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Food Diplomacy and “School Meals for Peace”

Apr 6, 2011

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I recently came across an article found in PDiN (Public Diplomacy in the News) with the headline “Public Diplomacy Done Right with School Meals” by writer William Lambers, author of Ending World Hunger: School Lunches for Kids Around the World. The article argues that the U.S. should look back to a successful era of U.S. public diplomacy campaigns in Europe through the Marshall Plan. The “school meals for peace” program provided meals to German and Italian school children. Posters and postcards were created to let families know that the meals were provided by the United States and built the trust of the Italian and German publics toward the United States. Lambers advocates sending full meal rations to the children in Afghanistan instead of just military aid and reconstruction. Based on the article, I gather that he wants to see this type of program as a staple of U.S. public diplomacy based on the successes of the plan in the late 1940s and early 50s.

At first glance, yes, I am for U.S. Food Aid in this context – however, U.S. public diplomacy of the 21st century should not base programs on successes of 20th century programs. There are two primary concerns I see with this project—the first is the contextual difference between the United States in Europe in the post-WWII era and the United States now, globally. Europe had been destroyed by two world wars in a very short period of time, Europeans were at a loss as to how to prevent another war, rebuild their continent and recover from extreme devastation. The U.S. was the only country with the capacity to stabilize the region – and did so with great success.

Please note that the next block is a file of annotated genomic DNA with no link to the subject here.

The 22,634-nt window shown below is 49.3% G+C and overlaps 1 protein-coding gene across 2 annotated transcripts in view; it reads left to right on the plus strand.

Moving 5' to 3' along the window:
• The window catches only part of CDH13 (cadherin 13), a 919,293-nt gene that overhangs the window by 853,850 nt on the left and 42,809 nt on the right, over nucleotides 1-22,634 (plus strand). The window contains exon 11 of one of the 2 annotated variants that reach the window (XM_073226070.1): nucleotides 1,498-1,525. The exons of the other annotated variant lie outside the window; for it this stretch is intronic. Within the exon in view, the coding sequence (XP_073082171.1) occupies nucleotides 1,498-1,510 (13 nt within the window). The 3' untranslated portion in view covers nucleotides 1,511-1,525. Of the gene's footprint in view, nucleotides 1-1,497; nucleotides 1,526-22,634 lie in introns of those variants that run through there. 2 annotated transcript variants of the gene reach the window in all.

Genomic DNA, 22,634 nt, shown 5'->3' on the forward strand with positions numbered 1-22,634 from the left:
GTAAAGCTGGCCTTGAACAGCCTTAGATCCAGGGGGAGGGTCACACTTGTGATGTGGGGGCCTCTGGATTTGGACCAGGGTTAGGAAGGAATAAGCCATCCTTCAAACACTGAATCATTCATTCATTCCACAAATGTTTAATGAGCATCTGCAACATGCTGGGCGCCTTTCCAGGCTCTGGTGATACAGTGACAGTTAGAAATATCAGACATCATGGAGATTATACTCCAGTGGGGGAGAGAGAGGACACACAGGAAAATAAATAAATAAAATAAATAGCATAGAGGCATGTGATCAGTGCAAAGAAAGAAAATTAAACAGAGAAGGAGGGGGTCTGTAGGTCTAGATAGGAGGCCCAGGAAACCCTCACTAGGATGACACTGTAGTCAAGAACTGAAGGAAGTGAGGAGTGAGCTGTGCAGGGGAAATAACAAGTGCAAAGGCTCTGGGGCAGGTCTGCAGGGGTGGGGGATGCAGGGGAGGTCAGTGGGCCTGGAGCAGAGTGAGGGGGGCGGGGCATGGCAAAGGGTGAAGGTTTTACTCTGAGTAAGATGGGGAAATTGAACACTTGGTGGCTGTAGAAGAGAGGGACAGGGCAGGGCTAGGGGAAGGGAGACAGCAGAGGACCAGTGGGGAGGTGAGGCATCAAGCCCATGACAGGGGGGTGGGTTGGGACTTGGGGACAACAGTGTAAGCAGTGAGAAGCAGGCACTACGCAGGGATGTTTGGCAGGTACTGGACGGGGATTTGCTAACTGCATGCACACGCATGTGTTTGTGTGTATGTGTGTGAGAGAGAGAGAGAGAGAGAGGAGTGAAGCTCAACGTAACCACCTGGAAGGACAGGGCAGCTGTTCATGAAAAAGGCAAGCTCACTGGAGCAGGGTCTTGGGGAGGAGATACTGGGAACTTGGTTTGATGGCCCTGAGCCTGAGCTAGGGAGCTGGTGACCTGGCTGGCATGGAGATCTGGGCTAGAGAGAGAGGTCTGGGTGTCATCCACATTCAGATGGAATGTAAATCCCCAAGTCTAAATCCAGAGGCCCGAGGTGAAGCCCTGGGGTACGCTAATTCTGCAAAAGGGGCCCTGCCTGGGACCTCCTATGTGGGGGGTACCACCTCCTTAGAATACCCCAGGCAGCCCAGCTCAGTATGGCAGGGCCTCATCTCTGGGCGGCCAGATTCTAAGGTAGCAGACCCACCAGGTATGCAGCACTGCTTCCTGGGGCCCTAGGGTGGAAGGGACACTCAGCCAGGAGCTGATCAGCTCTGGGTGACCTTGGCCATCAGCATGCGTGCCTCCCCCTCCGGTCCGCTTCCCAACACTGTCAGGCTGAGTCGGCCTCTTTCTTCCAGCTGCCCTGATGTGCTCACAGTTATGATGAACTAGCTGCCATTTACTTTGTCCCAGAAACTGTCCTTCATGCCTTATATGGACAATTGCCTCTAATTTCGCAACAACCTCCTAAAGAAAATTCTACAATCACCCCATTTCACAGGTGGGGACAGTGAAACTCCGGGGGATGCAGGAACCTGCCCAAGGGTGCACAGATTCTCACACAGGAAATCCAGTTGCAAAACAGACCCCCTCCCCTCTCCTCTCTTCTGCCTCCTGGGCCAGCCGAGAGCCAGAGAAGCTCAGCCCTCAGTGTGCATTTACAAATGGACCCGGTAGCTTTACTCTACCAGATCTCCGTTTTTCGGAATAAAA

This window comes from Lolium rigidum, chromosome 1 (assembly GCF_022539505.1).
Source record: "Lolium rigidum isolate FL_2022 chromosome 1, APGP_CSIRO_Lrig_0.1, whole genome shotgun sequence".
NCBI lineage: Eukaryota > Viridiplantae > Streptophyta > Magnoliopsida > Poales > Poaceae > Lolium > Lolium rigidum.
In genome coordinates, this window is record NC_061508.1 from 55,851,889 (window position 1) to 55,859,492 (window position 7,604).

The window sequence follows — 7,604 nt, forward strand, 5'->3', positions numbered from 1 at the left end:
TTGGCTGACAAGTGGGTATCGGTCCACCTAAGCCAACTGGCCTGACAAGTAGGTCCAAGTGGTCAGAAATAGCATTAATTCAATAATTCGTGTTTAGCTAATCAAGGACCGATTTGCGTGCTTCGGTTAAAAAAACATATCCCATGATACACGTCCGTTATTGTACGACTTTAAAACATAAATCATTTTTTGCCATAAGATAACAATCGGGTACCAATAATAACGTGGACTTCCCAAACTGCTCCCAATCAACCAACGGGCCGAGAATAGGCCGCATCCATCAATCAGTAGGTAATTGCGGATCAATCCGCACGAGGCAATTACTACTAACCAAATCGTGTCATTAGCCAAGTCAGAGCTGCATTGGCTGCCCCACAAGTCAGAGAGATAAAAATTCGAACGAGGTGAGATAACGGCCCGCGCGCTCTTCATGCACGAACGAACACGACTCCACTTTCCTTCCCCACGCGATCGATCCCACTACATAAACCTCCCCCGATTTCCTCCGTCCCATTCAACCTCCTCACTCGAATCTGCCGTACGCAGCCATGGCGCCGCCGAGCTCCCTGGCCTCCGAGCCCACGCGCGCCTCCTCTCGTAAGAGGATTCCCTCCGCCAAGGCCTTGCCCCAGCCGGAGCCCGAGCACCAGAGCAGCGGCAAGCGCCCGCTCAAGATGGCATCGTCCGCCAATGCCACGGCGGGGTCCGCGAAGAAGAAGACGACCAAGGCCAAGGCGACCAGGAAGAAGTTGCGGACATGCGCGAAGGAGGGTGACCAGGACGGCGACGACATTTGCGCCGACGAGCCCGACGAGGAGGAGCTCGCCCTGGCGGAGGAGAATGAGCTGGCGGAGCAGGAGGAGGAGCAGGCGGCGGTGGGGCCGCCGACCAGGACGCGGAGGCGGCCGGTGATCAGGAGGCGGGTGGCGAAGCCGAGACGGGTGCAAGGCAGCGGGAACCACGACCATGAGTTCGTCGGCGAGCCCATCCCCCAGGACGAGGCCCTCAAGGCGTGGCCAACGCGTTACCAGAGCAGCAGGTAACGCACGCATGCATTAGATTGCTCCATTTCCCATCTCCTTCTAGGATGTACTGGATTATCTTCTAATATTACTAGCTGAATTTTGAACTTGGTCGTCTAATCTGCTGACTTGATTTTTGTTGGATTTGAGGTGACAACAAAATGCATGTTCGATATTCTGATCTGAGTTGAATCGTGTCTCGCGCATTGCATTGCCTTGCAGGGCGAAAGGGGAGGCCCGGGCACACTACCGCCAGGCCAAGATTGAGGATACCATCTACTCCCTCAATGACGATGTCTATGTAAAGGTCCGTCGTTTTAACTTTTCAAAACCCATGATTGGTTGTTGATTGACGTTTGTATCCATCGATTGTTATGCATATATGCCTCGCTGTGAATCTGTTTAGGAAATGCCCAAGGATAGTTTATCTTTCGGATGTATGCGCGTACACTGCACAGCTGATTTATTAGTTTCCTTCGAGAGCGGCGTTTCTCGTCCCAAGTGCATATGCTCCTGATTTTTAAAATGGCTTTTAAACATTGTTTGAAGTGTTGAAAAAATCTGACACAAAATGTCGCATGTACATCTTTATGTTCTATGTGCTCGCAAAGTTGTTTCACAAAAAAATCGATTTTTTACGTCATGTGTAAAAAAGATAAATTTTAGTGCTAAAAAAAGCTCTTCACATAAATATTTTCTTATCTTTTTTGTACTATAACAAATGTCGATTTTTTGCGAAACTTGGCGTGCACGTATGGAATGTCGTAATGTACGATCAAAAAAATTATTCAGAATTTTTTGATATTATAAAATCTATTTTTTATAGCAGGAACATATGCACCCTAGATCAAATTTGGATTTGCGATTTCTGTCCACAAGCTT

In the 21st century, the United States, because of many factors, is perceived as the cause of instability. The U.S. is no longer the only country that has the capability to provide international food aid and is seen by much of the developed world, in terms of meals and health, as an unhealthy country that cannot provide the right nutrition for its own children. Moving from international to domestic on this issue, I do not believe that the American public would support a large scale food diplomacy project for the same reason – we cannot feed our own children – and because of economic concerns and the current budget crisis.

While I am an advocate for aid diplomacy as public diplomacy, I would not recommend this type of program as a priority for U.S. public diplomacy in a global context. It would not achieve the desired impact as it did more than half a century ago. However, I strongly encourage smaller scale food diplomacy program through policy as public diplomacy. First Lady Michelle Obama’s “Let’s Move” campaign in the U.S. to curb childhood obesity in the U.S. is an excellent program to demonstrate the American food “values” and our nation’s desire to become healthier. It is also a program that can build U.S.-Mexico bilateral relations as our southern neighbors are having an obesity crisis as well. Sharing experiences and creating new common values, such as exercise and healthy eating, is a key component to any successful public diplomacy campaign.

Let us not derive public diplomacy policy from our past successes. While we must learn from our past, the global context is no longer comparable. If the U.S. wants to improve our public diplomacy efforts and reach more of the global publics through our values, we must start with our nation first.

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